The Six Seasons of the Asiniskaw Īthiniwak’s eagerly anticipated Amō’s Sapotawan, written by Rocky Cree storyteller William Dumas and illustrated by Rhian Brynjolson, launches next week. This is the second book in the series.
In celebration of Amō’s Sapotawan, UWinnipeg is hosting two book launches, a virtual one on Zoom on Tuesday, October 11 at 6:00 pm; and an in-person one at UWinnipeg on Wednesday, October 12 at 4:00 pm in Leatherdale Hall.
To register for the online book launch, please visit The Six Seasons of the Asiniskaw Īthiniwak Amō’s Sapotawan.
Amō’s Sapotawan tells the story of Amō, a Rocky Cree girl in the 1600s, who embarks on the journey of becoming a pottery maker. The book teaches readers about Rocky Cree history and culture in northern Manitoba.
The Six Seasons of the Asiniskaw Īthiniwak: Reclamation, Regeneration, Reconciliation is a community-based partnership project that aims to support the ongoing work of reclaiming Indigenous languages, histories, and knowledges among the Asiniskaw Īthiniwak (Rocky Cree).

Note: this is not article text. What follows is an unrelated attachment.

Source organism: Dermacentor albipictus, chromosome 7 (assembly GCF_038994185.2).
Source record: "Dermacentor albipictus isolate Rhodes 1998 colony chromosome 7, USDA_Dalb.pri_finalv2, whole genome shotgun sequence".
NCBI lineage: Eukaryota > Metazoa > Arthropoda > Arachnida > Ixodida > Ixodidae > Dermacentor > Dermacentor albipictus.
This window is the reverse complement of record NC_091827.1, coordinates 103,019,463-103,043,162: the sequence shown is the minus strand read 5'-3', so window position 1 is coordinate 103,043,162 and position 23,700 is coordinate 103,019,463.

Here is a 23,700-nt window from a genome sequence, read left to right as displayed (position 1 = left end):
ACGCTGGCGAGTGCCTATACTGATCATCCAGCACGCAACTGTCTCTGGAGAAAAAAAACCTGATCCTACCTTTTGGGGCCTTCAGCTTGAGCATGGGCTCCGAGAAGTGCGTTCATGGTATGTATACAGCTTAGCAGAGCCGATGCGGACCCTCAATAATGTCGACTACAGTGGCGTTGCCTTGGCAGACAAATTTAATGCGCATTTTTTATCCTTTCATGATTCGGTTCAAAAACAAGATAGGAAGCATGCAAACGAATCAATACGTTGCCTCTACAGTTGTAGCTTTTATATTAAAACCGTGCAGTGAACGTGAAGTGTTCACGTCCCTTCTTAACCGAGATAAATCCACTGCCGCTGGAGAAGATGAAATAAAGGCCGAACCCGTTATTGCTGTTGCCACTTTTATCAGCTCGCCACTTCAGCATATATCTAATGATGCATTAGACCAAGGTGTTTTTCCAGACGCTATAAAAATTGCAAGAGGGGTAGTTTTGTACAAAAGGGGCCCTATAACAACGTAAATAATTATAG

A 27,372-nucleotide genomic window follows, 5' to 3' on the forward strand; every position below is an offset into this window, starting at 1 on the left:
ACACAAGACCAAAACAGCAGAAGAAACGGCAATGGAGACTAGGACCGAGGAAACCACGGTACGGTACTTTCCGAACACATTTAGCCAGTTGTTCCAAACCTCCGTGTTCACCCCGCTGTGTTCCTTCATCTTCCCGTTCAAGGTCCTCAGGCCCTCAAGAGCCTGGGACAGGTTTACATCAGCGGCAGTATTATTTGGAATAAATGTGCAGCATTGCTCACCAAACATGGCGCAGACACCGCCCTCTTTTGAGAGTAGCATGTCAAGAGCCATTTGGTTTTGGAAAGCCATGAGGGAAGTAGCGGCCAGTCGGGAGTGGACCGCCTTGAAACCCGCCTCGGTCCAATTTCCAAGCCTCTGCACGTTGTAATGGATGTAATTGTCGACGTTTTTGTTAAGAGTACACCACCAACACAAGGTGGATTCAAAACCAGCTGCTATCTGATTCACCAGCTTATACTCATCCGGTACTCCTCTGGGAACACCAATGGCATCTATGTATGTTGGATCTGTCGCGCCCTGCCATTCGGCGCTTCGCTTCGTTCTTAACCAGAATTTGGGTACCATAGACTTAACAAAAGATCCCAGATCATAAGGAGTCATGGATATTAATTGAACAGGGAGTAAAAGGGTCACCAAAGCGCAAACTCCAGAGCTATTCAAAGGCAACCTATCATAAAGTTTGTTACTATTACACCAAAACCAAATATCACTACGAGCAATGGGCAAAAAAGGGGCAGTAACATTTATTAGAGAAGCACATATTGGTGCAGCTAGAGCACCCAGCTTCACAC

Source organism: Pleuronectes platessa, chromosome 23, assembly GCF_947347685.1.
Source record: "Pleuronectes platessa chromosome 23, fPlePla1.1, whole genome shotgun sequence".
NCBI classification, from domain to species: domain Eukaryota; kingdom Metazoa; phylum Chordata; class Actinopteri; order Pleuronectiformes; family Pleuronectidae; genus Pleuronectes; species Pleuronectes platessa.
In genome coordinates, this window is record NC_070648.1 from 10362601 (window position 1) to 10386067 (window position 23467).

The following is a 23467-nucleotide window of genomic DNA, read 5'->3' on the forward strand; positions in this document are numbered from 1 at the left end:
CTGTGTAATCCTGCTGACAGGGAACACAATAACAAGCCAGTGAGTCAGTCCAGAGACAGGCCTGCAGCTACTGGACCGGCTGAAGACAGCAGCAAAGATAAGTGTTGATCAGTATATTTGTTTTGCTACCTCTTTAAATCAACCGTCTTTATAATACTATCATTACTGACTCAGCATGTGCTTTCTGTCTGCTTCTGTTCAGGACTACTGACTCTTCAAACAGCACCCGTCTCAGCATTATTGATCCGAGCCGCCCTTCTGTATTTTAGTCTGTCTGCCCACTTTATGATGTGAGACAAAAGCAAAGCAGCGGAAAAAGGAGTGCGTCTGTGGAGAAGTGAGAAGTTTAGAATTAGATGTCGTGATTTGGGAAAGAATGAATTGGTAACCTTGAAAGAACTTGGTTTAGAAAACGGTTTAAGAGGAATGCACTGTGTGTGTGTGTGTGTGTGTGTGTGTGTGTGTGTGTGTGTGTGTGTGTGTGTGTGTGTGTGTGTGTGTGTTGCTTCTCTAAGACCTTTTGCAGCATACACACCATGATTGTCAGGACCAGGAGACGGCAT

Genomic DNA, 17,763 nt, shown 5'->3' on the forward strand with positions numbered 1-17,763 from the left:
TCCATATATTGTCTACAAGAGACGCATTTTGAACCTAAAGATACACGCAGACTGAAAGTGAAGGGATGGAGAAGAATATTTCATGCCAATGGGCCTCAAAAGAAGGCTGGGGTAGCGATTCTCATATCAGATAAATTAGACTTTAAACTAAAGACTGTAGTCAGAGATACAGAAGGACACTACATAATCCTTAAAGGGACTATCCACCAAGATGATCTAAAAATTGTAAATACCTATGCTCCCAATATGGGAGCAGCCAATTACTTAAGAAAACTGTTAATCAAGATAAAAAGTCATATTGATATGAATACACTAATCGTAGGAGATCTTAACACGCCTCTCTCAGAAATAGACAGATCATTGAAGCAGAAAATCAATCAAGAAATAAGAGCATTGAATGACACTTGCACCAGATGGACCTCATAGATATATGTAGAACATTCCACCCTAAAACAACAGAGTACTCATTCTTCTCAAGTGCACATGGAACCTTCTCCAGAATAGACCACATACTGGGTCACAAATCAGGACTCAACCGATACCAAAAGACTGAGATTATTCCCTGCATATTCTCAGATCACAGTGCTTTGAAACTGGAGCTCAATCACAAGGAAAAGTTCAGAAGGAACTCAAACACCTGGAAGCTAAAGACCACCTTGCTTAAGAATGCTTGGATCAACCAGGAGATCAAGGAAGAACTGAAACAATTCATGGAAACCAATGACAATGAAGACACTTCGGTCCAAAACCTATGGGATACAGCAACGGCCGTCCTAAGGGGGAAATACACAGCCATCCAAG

Developing a series of historical picture books, which are made into picture book apps and accompanied by teachers’ guides, helps facilitate reclamation, regeneration, and reconciliation for all ages.
The first and award-winning book in the series, Pīsim Finds Her Miskanaw, was inspired by the remains of a young Cree woman who lived 350 years ago that were discovered at Nagami Bay, Southern Indian Lake, Manitoba in 1993. This book was remade as an interactive picture book app, and the teachers’ guide is available for free. Please visit Six Seasons.
The Six Seasons of the Asiniskaw Īthiniwak: Reclamation, Regeneration, Reconciliation is a partnership project funded by the Social Sciences and Humanities Research Council and housed at the Centre for Research in Young People’s Texts and Cultures at UWinnipeg.
Six Seasons brings together academic and community researchers, Rocky Cree knowledge keepers, and research assistants at all levels. In addition to SSHRC funding, the project is supported by Indigenous community groups, First Nation and provincial government groups, non-profit organizations, industry, and educational organizations.
Partners with the project include O-Pipon-Na-Piwin Cree Nation; Nisichawayasihk Cree Nation Family and Community Wellness Centre; the Asiniskaw Īthiniwak Mamawiwin; the Historic Resources Branch of Manitoba Sport, Culture and Heritage; the Indigenous Affairs Secretariat of the Manitoba Department of Indigenous Reconciliation and Northern Relations; the Indigenous Inclusion Directorate of the Manitoba Department of Education and Training; Lakehead University; Manitoba First Nations Education Resource Centre; and Portage & Main Press.